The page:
Dunn, C. & Freeman, C. The role of molecular weight in the enzyme-inhibiting effect of phenolics: the significance in peatland carbon sequestration. Ecol. Eng. 114, 162–166 (2018).
Jones, D. L. & Kielland, K. Soil amino acid turnover dominates the nitrogen flux in permafrost-dominated taiga forest soils. Soil Biol. Biochem. 34, 209–219 (2002).
Van Bodegom, P. M., Broekman, R., Van Dijk, J., Bakker, C. & Aerts, R. Ferrous iron stimulates phenol oxidase activity and organic matter decomposition in waterlogged wetlands. Biogeochem 76, 69–83 (2005).
Wang, Y., Wang, H., He, J.-S. & Feng, X. Iron-mediated soil carbon response to water-table decline in an alpine wetland. Nat. Commun. 8, 1–9 (2017).
Charman, D. Peatlands and Environmental Change (Wiley, 2002).
Wichtmann, W. & Joosten, H. Paludiculture: peat formation and renewable resources from rewetted peatlands. IMCG Newsl. 2007-3, 24–28 (2007).
Worrall, F., et al. A Review of Current Evidence on Carbon Fluxes and Greenhouse Gas Emissions from UK Peatland Report No. 442 (JNCC, 2011).
Wichtmann, W. & Schäfer, A. in Wetlands: Monitoring, Modelling and Management (eds Okruszko, T. et al.) 223–279 (Taylor & Francis, 2007).
Wigley, T. M. L. A. Combined mitigation/geoengineering approach to climate stabilization. Science 314, 452–454 (2006).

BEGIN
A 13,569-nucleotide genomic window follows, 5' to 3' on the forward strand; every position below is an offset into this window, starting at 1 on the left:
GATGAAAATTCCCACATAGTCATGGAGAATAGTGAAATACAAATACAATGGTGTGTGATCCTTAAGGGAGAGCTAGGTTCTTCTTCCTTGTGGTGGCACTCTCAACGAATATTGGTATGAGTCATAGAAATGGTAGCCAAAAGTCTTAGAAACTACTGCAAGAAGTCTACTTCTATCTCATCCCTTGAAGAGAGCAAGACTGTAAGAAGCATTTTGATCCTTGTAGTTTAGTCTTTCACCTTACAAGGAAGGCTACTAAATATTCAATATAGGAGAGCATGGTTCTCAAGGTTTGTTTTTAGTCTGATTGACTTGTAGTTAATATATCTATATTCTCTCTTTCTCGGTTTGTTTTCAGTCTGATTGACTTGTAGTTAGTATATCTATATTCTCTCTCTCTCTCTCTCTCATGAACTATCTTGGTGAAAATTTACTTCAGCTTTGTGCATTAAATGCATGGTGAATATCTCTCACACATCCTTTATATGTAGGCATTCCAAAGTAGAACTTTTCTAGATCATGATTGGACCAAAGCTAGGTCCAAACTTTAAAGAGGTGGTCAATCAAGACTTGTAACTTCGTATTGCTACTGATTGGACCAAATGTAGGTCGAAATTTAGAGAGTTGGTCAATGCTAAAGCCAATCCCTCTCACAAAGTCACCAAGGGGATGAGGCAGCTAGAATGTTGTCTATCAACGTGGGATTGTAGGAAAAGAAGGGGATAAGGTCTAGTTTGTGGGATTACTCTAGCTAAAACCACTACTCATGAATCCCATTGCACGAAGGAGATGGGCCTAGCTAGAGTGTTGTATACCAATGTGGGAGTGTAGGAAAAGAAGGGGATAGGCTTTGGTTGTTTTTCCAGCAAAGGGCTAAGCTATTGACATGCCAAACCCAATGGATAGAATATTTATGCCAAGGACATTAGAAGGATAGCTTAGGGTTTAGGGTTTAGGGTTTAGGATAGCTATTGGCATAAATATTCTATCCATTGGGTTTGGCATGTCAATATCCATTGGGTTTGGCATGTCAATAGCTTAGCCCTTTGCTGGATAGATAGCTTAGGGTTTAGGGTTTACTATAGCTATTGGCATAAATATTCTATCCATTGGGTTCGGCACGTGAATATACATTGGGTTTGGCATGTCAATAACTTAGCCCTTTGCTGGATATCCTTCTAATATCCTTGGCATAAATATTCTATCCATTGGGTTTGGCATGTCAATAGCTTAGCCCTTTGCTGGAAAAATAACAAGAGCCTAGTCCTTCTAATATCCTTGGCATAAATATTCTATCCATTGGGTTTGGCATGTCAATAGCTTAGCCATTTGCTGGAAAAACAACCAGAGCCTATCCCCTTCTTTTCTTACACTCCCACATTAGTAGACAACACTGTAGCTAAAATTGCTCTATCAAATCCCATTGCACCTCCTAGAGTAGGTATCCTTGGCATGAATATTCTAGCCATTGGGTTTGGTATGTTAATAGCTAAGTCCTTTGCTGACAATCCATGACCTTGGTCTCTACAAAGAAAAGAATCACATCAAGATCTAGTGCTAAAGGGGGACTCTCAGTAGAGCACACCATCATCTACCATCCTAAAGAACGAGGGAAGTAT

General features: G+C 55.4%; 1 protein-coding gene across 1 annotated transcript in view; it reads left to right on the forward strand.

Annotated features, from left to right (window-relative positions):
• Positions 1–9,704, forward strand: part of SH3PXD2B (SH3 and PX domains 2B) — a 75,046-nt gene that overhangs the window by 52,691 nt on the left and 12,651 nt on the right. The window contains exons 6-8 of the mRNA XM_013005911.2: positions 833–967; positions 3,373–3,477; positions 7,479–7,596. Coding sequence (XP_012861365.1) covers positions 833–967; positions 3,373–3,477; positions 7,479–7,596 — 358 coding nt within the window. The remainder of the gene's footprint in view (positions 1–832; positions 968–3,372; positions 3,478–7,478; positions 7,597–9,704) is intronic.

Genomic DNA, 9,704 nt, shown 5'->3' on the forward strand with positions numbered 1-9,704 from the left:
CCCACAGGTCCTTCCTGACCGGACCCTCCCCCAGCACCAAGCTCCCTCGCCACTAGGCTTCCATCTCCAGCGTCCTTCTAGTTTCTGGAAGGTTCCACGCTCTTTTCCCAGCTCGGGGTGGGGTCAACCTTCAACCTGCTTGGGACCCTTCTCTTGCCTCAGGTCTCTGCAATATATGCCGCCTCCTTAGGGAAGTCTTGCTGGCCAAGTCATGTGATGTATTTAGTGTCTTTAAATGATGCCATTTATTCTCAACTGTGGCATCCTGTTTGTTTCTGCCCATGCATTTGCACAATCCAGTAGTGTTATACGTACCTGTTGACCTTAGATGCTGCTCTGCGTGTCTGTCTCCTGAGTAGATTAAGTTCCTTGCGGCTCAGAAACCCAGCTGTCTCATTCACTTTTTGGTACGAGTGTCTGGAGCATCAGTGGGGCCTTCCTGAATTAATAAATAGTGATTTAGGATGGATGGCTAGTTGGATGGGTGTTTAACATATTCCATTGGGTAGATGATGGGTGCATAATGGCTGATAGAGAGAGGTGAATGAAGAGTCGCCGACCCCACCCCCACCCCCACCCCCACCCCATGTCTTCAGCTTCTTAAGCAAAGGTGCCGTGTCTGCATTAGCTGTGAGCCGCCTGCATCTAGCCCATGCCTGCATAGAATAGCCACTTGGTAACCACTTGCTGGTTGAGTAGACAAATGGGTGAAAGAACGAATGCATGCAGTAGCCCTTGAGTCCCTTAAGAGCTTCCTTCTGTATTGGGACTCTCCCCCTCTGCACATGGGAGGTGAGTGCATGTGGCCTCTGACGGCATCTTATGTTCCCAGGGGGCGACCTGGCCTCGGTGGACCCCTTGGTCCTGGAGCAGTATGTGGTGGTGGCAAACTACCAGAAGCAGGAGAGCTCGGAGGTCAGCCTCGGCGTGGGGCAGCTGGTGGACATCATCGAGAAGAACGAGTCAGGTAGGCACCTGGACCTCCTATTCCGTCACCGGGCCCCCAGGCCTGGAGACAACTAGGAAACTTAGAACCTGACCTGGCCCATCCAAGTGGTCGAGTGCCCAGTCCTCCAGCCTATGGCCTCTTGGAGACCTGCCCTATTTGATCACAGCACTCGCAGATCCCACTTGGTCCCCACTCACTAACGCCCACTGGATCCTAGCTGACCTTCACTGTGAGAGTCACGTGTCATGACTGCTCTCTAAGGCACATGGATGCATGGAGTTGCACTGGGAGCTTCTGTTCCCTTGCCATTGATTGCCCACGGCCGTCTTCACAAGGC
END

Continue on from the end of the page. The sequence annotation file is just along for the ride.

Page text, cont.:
Schröder, C., Dahms, T., Paulitz, J., Wichtmann, W. & Wichmann, S. Towards large-scale paludiculture: addressing the challenges of biomass harvesting in wet and rewetted peatlands. Mires Peat 16, 13 (2015).
Prager, A., Barthelmes, A. & Joosten, H. A touch of tropics in temperate mires: on Alder carrs and carbon cycles. Peatl. Int. 2006/2, 26–31 (2006).
Yang, J. S., Nib, J. R., Yuana, H. L. & Wang, E. Biodegradation of three different wood chips by Pseudomonas sp. PKE117. Int. Biodeterior. Biodegrad. 60, 90–95 (2007).
Box, J. D. Investigation of the Folin Ciocalteu reagent for determination of polyphenolic substances in natural waters. Water Res. 17, 511–525 (1983).
Freeman, C., Lock, M. A. & Reynolds, B. Fluxes of carbon dioxide, methane and nitrous oxide from a Welsh peatland following simulation of water table draw-down: potential feed-back to climatic change. Biogeochemistry 19, 51–60 (1993).